At some point in human history, TVs were known to mount heavy behinds. Sadly, at the time, these TV sets – although bulky – could only project black and white imagery. So much for size and potential.
However, as humans, our insatiable cravings and resolute minds have led us to a plain where nothing is impossible – or, taking a leaf from Adidas’ commercial slogan – impossible is nothing!
Today, TVs have evolved from black and white to rendering neat 4k imagery. Some manufacturers are even aiming towards perfecting 8k image renditions. But, more interestingly, TVs have evolved from bulky to slim, and now, to invisible.
On Monday, LG unveiled its transparent TV during a presentation at the all-digital CES 2021 conference. Whether on or off, you can see through this newly revealed TV set. Quite frankly, we found it to be very fancy.
The aesthetic appeal
In LG’s presentation clip, its transparent TV emerged from the foot of a bed. Of course, where else would you rather have it? You surely wouldn’t want your kids running straight through your high priced TV set. Oh, what damage that would be; to your kids and even more, to your heart.
These days, it’s not so easy to depart with money. Seeing it being blown into the wind due to some reckless child’s play would surely break your heart.
Thankfully, LG found a nice positioning for it; one that helps avoid casualties.
The TV screen – like a transparent sheet of glass – protruded from the foot of the bed and stretched as wide as 55 inches. And, at full stretch, you could still see the pieces of furniture behind it.
With tech like this, you can create the illusion of having fewer objects in a room when there is in fact “more than the eyes can see”.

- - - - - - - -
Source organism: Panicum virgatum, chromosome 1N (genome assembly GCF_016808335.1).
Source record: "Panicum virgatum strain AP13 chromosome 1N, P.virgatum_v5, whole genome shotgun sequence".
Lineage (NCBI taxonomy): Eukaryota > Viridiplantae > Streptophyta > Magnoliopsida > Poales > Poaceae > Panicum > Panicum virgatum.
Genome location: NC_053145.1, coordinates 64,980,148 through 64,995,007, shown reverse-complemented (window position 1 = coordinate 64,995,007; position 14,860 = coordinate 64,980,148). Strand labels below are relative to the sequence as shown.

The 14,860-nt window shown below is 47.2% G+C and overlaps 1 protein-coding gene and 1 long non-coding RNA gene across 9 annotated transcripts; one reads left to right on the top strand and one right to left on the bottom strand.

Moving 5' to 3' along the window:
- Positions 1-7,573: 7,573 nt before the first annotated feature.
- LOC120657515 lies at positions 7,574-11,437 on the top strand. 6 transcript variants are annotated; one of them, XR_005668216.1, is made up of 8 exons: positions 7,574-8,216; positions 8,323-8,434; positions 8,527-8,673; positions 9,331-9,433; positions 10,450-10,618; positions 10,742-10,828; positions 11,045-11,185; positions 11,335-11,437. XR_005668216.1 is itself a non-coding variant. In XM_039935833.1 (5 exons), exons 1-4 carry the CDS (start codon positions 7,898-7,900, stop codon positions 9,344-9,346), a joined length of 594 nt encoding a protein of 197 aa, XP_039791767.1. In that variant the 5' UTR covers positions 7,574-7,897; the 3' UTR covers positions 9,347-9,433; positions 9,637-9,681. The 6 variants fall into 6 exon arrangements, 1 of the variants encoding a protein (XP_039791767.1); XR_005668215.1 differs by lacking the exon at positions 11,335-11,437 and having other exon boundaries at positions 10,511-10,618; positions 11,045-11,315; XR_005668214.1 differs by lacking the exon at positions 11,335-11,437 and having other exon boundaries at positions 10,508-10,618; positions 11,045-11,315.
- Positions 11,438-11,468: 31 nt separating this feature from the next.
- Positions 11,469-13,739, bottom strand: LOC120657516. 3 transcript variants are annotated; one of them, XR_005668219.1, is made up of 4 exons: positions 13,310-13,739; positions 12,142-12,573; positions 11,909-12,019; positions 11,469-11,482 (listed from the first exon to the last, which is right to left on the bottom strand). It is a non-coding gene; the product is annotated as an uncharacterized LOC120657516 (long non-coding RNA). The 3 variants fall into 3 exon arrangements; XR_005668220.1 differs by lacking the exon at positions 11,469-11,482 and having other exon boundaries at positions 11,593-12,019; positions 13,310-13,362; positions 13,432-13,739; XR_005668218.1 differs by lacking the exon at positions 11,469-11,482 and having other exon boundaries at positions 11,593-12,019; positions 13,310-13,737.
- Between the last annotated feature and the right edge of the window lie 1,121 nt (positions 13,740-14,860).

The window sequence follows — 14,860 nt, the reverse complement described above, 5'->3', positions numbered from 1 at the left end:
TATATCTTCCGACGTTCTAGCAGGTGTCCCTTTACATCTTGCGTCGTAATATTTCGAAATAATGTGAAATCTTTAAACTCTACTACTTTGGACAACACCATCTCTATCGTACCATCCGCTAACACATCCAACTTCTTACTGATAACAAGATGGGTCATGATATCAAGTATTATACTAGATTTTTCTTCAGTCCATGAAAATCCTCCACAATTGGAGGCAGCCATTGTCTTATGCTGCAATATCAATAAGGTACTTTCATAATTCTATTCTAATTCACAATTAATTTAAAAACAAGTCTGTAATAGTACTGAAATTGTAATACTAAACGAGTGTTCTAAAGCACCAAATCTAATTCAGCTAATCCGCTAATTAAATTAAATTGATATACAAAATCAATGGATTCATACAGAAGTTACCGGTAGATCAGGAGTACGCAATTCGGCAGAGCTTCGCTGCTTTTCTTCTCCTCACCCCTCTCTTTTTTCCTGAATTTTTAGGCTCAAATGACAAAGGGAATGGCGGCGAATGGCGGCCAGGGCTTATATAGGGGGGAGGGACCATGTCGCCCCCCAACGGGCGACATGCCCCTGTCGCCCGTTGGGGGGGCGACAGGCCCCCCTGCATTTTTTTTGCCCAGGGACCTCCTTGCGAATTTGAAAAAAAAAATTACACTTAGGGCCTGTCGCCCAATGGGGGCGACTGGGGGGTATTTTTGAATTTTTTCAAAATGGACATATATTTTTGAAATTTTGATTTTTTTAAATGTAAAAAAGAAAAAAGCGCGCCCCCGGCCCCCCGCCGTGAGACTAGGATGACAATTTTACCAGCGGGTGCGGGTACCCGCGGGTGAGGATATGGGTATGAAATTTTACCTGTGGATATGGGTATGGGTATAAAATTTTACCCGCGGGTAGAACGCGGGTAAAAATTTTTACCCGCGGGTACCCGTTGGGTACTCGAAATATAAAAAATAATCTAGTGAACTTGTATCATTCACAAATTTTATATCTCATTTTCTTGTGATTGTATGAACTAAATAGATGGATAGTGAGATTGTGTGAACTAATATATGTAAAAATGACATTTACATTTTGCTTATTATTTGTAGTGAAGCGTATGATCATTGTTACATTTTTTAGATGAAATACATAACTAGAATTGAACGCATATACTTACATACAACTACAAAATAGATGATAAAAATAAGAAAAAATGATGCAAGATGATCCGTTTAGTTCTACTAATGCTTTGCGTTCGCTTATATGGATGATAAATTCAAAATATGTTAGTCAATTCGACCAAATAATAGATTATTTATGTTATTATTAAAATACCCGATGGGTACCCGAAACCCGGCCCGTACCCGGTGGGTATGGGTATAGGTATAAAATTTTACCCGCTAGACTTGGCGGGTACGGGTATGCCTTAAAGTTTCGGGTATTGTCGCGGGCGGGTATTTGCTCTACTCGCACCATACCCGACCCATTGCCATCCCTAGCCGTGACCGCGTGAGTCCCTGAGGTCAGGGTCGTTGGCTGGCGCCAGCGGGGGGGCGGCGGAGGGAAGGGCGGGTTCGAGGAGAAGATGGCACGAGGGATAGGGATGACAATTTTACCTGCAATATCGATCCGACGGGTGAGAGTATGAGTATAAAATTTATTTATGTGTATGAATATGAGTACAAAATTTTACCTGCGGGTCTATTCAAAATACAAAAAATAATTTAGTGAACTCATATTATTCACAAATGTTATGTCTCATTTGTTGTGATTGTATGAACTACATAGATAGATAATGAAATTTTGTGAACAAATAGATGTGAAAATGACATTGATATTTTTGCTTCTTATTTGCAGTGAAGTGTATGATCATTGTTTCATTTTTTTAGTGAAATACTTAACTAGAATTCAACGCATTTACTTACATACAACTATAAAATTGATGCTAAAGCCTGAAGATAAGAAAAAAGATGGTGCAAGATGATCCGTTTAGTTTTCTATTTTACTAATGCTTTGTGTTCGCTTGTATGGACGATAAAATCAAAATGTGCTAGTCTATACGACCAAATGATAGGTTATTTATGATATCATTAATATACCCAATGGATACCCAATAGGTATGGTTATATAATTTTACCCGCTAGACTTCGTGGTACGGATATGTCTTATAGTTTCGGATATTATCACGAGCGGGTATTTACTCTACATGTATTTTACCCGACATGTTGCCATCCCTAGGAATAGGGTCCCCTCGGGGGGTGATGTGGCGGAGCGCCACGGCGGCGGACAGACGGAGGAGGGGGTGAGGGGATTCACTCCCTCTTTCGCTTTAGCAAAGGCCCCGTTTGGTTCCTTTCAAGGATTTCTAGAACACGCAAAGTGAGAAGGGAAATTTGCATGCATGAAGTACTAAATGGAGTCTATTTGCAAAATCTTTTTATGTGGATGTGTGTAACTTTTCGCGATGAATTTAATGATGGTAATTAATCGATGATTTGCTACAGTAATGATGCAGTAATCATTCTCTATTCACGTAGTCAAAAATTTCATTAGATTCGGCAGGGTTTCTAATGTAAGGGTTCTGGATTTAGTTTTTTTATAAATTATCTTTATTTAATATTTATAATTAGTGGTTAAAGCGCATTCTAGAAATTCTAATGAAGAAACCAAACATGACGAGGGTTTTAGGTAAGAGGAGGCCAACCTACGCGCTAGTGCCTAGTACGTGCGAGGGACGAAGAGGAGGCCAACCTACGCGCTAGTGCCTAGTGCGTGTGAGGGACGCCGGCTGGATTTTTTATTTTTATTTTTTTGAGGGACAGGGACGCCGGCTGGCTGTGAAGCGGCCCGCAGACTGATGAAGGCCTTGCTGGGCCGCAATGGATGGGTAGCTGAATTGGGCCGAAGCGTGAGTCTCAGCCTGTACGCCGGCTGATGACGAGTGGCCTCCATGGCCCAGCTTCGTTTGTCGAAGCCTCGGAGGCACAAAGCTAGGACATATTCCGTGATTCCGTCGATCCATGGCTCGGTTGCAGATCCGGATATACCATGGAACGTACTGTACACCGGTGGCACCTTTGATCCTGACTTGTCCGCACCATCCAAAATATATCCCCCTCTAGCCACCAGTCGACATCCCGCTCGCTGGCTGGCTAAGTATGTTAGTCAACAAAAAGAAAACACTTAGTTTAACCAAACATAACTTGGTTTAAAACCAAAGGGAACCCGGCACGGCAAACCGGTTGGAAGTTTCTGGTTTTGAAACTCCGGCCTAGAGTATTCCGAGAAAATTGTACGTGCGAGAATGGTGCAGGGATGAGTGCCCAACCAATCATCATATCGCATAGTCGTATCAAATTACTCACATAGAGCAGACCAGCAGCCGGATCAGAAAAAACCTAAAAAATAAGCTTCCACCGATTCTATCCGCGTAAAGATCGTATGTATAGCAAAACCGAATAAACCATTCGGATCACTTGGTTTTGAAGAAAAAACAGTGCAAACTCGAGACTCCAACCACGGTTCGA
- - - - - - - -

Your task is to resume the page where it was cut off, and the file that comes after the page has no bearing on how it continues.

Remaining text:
What does that do for you? Well, interior designers would tell you that going minimal most times creates an effect that’s quite easy on the eyes. If you’re looking to avoid clutters in your space, this TV could get you halfway there.
CES has been a testing ground for several unconventional technologies over the years. During previous CES events, we’ve seen foldable TVs, highly interactive ones, and other modular ones that are up to 292 inches wide. However, LG took things a little further with this invisible tech.
Transparent TVs aren’t entirely new
It’s quite important to point out that transparent TVs aren’t entirely new. In August last year, Xiaomi launched its transparent OLED TV. However, this one had a visible circular base.
Although it’s still a cool tech, it eliminates the possibilities of creating that illusion of having lesser objects in the room. And that is one of the major perks of having a transparent TV in the room.
A few years ago, Panasonic also debuted its transparent TV set. It was, however, not commercially available until December last year.
Currently, Panasonic’s transparent TV is now available in Japan and Asia-Oceania and should be moving to other territories in due course.
Use cases for transparent TVs – How would you use them?
At first thought, one might easily conclude that the use cases for transparent TVs are limited. They seem like a largely unnecessary and overly priced commodity.
However, industry specialists and tech analysts opine that in due course, more need for such inventions would emerge.
Market research Analyst, James McQuivey opines that “for now, the major use case for tech like this will be commercial.”
McQuivey is the foremost analyst tracking and defining the power and impact of digital disruption on traditional businesses at Forrester where he works.
According to him, “Environments like shopping malls, art museums and high-end restaurants will want to display technology that can be unobtrusive when it’s not supposed to be the centre of attention.”
Restaurants could use this kind of TV to display menus creatively. McQuivey pointed out that in the future transparent displays will gain more appreciation.
Also, they’d be more likely to become home appliances as they become more affordable and efficient.
LG is already bating luxury apartment owners with its promotional video. Showing the TV rising out from a bed shows how elegant and equally safe the technology could be within homes.
What do you think about transparent TVs? Would you buy one if it’s pegged at $5,000 or slightly higher? We’d like to get your feedback and further interact with you. Let us know in the comment section below.
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